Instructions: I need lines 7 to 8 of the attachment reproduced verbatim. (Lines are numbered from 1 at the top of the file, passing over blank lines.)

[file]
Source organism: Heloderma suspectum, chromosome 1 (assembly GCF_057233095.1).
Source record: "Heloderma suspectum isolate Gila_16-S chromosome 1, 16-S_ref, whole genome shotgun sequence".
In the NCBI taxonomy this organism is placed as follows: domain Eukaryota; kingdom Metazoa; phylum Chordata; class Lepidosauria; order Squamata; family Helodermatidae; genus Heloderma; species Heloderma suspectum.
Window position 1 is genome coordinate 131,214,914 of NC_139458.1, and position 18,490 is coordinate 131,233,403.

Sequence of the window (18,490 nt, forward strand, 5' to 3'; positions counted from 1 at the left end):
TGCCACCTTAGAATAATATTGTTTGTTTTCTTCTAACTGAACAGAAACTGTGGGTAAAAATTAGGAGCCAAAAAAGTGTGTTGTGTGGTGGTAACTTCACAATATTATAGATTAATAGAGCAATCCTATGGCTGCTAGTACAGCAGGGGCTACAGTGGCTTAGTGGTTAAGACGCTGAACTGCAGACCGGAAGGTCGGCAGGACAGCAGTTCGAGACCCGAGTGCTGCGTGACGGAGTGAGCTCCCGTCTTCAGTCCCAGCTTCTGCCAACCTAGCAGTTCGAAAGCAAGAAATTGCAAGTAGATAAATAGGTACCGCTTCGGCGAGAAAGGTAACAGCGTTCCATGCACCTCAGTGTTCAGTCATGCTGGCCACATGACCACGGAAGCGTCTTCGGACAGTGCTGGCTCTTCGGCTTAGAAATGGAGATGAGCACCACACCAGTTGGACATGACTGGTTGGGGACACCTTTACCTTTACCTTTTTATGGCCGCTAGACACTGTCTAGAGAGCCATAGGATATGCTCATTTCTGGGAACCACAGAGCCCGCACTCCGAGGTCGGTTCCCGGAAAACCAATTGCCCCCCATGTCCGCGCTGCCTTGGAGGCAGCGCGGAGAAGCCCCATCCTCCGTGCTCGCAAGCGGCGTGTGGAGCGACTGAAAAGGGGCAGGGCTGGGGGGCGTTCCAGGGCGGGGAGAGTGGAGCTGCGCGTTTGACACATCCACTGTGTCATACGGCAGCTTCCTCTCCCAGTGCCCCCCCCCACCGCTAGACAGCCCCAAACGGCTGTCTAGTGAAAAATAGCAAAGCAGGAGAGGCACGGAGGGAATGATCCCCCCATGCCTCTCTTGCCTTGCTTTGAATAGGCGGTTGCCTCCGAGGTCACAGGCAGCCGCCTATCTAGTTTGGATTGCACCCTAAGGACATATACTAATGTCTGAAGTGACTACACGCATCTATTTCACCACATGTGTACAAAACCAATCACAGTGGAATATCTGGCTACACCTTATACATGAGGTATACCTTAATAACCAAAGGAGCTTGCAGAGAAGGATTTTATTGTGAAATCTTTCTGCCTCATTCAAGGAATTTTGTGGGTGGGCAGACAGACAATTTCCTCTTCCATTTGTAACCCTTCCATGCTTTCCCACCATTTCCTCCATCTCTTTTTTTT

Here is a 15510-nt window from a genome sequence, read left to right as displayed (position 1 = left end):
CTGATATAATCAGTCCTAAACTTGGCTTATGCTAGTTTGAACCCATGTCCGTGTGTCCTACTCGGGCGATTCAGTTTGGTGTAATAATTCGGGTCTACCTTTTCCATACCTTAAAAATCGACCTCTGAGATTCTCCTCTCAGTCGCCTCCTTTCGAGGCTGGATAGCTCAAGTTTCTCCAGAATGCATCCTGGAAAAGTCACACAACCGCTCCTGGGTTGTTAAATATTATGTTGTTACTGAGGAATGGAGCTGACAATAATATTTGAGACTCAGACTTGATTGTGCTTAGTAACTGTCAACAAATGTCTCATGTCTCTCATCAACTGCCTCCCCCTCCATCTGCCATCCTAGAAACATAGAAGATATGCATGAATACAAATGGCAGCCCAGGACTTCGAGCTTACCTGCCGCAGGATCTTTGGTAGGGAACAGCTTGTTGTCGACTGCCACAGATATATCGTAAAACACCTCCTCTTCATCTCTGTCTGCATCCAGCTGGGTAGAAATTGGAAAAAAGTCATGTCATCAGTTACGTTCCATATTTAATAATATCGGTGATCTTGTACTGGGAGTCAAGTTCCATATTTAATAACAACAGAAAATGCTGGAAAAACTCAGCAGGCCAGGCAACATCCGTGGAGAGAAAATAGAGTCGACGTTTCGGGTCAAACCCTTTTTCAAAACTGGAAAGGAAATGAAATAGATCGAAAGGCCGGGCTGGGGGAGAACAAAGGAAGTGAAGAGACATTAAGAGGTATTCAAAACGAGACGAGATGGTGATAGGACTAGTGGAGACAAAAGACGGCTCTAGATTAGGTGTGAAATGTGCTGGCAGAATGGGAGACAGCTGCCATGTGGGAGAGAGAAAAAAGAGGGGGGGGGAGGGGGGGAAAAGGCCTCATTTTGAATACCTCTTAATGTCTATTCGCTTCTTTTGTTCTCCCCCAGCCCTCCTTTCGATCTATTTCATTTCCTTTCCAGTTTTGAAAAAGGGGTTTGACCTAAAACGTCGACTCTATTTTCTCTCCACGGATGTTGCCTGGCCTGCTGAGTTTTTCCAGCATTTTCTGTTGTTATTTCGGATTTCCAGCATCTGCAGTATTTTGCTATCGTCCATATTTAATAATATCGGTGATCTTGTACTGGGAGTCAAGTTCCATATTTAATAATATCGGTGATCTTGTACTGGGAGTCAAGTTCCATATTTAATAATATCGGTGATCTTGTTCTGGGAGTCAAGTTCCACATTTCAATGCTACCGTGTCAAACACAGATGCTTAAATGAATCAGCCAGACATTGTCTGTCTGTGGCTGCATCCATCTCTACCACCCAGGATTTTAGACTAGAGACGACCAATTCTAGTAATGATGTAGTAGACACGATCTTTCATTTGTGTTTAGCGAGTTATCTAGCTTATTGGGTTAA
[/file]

Here is a 15510-nt window from a genome sequence, read left to right as displayed (position 1 = left end):
CTGATATAATCAGTCCTAAACTTGGCTTATGCTAGTTTGAACCCATGTCCGTGTGTCCTACTCGGGCGATTCAGTTTGGTGTAATAATTCGGGTCTACCTTTTCCATACCTTAAAAATCGACCTCTGAGATTCTCCTCTCAGTCGCCTCCTTTCGAGGCTGGATAGCTCAAGTTTCTCCAGAATGCATCCTGGAAAAGTCACACAACCGCTCCTGGGTTGTTAAATATTATGTTGTTACTGAGGAATGGAGCTGACAATAATATTTGAGACTCAGACTTGATTGTGCTTAGTAACTGTCAACAAATGTCTCATGTCTCTCATCAACTGCCTCCCCCTCCATCTGCCATCCTAGAAACATAGAAGATATGCATGAATACAAATGGCAGCCCAGGACTTCGAGCTTACCTGCCGCAGGATCTTTGGTAGGGAACAGCTTGTTGTCGACTGCCACAGATATATCGTAAAACACCTCCTCTTCATCTCTGTCTGCATCCAGCTGGGTAGAAATTGGAAAAAAGTCATGTCATCAGTTACGTTCCATATTTAATAATATCGGTGATCTTGTACTGGGAGTCAAGTTCCATATTTAATAACAACAGAAAATGCTGGAAAAACTCAGCAGGCCAGGCAACATCCGTGGAGAGAAAATAGAGTCGACGTTTCGGGTCAAACCCTTTTTCAAAACTGGAAAGGAAATGAAATAGATCGAAAGGCCGGGCTGGGGGAGAACAAAGGAAGTGAAGAGACATTAAGAGGTATTCAAAACGAGACGAGATGGTGATAGGACTAGTGGAGACAAAAGACGGCTCTAGATTAGGTGTGAAATGTGCTGGCAGAATGGGAGACAGCTGCCATGTGGGAGAGAGAAAAAAGAGGGGGGGGGAGGGGGGGAAAAGGCCTCATTTTGAATACCTCTTAATGTCTATTCGCTTCTTTTGTTCTCCCCCAGCCCTCCTTTCGATCTATTTCATTTCCTTTCCAGTTTTGAAAAAGGGGTTTGACCTAAAACGTCGACTCTATTTTCTCTCCACGGATGTTGCCTGGCCTGCTGAGTTTTTCCAGCATTTTCTGTTGTTATTTCGGATTTCCAGCATCTGCAGTATTTTGCTATCGTCCATATTTAATAATATCGGTGATCTTGTACTGGGAGTCAAGTTCCATATTTAATAATATCGGTGATCTTGTACTGGGAGTCAAGTTCCATATTTAATAATATCGGTGATCTTGTTCTGGGAGTCAAGTTCCACATTTCAATGCTACCGTGTCAAACACAGATGCTTAAATGAATCAGCCAGACATTGTCTGTCTGTGGCTGCATCCATCTCTACCACCCAGGATTTTAGACTAGAGACGACCAATTCTAGTAATGATGTAGTAGACACGATCTTTCATTTGTGTTTAGCGAGTTATCTAGCTTATTGGGTTAA